There are two risks most often associated with Business Development: 

  1. A failed partnership means lost time, which is lost revenue. For this reason it is smart for any business development efforts to be well thought out, cross-examined and challenged. Play devil’s advocate with yourself and your ideas. Set clear, quantifiable goals with your partner, and schedule regular check-ins to share how you both are doing.  
  2. Partnering with the wrong business can damage your brand. Do your homework on your potential partners. Look for customer reviews and references. Schedule meetings in-person when possible. Finally, use your head and trust your gut. 

Unfortunately, there’s no guarantee against failure, but these suggestions will help increase your chances for success.  

Maybe that partnership isn’t a great idea after all πŸ€”

7. Why is business development important for SMBs? 

The right partnerships can have a compounding effect on your business. With a little work, you’re being exposed to customers who are interested in complementary products or services. They are already in the purchasing mindset, and a trusted business has referred them to you. Successful partnerships reduce marketing costs and deliver customers ready to purchase right to your doorstep. 

Now I understand! πŸ™Œ

8. It’s often said that we learn more from our mistakes than our successes, have you found this to be accurate of your own experience in business development? Can you share an example?

The most important lesson I’ve learned is that the best business development deals almost always involve an equal investment by both sides. Any deal that is overly onerous to one partner or requires significantly more work by one side, will almost alway fail. Make sure you and your partner both have skin in the game. 

Now this is not always possible. I’ve made deals as the smaller partner approaching a larger one where we took on the vast majority of the work just to gain the partnership with the larger business. By by doing this, we took on most of the risk. We were highly motivated to make the partnership work, but the larger business was not and ultimately the deal failed.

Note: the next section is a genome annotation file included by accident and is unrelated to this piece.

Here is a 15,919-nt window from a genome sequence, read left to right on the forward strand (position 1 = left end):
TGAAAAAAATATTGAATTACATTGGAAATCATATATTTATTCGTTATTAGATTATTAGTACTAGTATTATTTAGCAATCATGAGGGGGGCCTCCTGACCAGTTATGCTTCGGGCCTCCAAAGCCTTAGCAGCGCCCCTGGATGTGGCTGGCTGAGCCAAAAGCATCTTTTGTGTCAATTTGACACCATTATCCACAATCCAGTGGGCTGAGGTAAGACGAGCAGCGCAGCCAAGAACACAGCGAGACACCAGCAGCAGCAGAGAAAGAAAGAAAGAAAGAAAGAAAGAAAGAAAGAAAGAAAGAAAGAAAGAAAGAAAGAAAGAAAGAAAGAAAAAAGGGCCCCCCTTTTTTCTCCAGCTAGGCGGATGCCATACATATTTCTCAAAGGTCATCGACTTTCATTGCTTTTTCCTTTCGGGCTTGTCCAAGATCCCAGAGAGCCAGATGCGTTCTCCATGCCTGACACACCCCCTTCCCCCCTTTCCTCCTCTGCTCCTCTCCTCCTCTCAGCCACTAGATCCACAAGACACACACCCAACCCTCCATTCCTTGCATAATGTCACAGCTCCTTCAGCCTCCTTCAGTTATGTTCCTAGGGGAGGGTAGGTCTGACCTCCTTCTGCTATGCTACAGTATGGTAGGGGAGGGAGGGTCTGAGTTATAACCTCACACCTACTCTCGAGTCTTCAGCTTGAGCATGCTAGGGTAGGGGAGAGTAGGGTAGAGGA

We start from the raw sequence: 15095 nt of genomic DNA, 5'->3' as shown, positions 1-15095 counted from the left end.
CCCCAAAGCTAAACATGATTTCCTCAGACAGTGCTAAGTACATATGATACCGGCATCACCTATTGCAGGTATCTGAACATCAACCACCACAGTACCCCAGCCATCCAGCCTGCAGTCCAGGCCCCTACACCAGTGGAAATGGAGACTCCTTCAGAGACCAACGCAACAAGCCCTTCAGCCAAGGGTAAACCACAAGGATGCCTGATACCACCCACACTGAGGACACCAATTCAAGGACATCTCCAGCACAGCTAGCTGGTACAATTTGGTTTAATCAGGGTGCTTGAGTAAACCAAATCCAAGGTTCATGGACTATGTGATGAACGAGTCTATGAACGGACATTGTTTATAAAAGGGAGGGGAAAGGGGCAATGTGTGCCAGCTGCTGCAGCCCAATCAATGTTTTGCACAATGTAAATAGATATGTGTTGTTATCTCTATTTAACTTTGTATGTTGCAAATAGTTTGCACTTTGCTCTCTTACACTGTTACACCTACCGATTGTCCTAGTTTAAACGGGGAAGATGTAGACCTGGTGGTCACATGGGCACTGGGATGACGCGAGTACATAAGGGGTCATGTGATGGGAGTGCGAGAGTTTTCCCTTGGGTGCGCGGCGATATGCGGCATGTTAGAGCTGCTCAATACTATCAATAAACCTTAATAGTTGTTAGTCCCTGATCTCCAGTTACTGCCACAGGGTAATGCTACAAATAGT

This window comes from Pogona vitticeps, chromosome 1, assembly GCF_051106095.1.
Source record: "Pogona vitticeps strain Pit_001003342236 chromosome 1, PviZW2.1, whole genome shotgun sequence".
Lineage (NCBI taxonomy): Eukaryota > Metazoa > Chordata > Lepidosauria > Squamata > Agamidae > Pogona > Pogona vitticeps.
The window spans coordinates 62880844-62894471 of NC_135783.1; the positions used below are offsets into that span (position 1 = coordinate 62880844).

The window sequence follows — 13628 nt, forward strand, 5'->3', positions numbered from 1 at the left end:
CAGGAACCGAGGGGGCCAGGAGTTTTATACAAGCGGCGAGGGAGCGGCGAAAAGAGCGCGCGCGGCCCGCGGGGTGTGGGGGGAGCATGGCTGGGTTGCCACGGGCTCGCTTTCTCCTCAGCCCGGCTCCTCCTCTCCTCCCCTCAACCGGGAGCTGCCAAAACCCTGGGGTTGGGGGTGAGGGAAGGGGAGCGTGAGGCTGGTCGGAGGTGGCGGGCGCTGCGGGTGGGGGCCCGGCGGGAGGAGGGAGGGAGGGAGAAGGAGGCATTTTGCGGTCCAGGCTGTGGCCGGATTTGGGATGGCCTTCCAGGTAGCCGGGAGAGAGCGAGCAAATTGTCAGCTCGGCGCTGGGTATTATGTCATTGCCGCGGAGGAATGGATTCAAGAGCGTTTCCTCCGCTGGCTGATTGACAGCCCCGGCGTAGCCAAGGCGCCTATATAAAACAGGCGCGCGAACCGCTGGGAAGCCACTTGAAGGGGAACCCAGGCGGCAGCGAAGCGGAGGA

One way around this type of disparity is to establish a minimum commitment. Structure your partnership in a way that you as the smaller company gets to keep all of the revenue until your costs are covered. Once you’ve reached that point then the revenue will be shared by both partners. 

Learning lessons. Taking notes. NOT playing solitaire. 😬

9. What’s the best advice you’ve received regarding business development?

A former manager that I still look up to once told me, “The deals we did yesterday, we wouldn’t do today. The deals we do today, we won’t do tomorrow.” 

This applies to several aspects of your business, but I’ll focus on two. 

  1. The first is, as your business grows, your needs will change and so will the partnerships you pursue. This can be due to the size of your business, a changing customer base, new products, changes to your industry, and other factors. 
  2. The second is, as you learn, the business development deals you choose and develop will only get better. Experience is the master teacher in partnerships as it is in every other aspect of business and life. 

Can’t wait to utilize all this great advice! πŸ˜ƒ

10. What encouragement or advice would you like to offer SMBs? 

Start small and stay focussed on a couple of easy wins. Nurture and grow them, learning from any mistakes you make along the way. Once you have a win or two under your belt, build a structure or format to your deals that you can replicate and use for various partnerships. Finally, build a pipeline of new opportunities, and prioritize them based on which appear to have the highest potential revenue.

Business Development is not unlike sales in that it is a numbers game. You won’t close every deal, so you need to keep your options open and a large list of opportunities ahead.  

Nurturing my successes and watching them grow πŸ€—


Kemp Mullaney manages Business Developement at POWr. He has over 18 years of experience in software and has dedicated the last 6 years to small business services. When he’s not in the office, you’ll often find Kemp camping under the Redwoods or sailing on the Bay.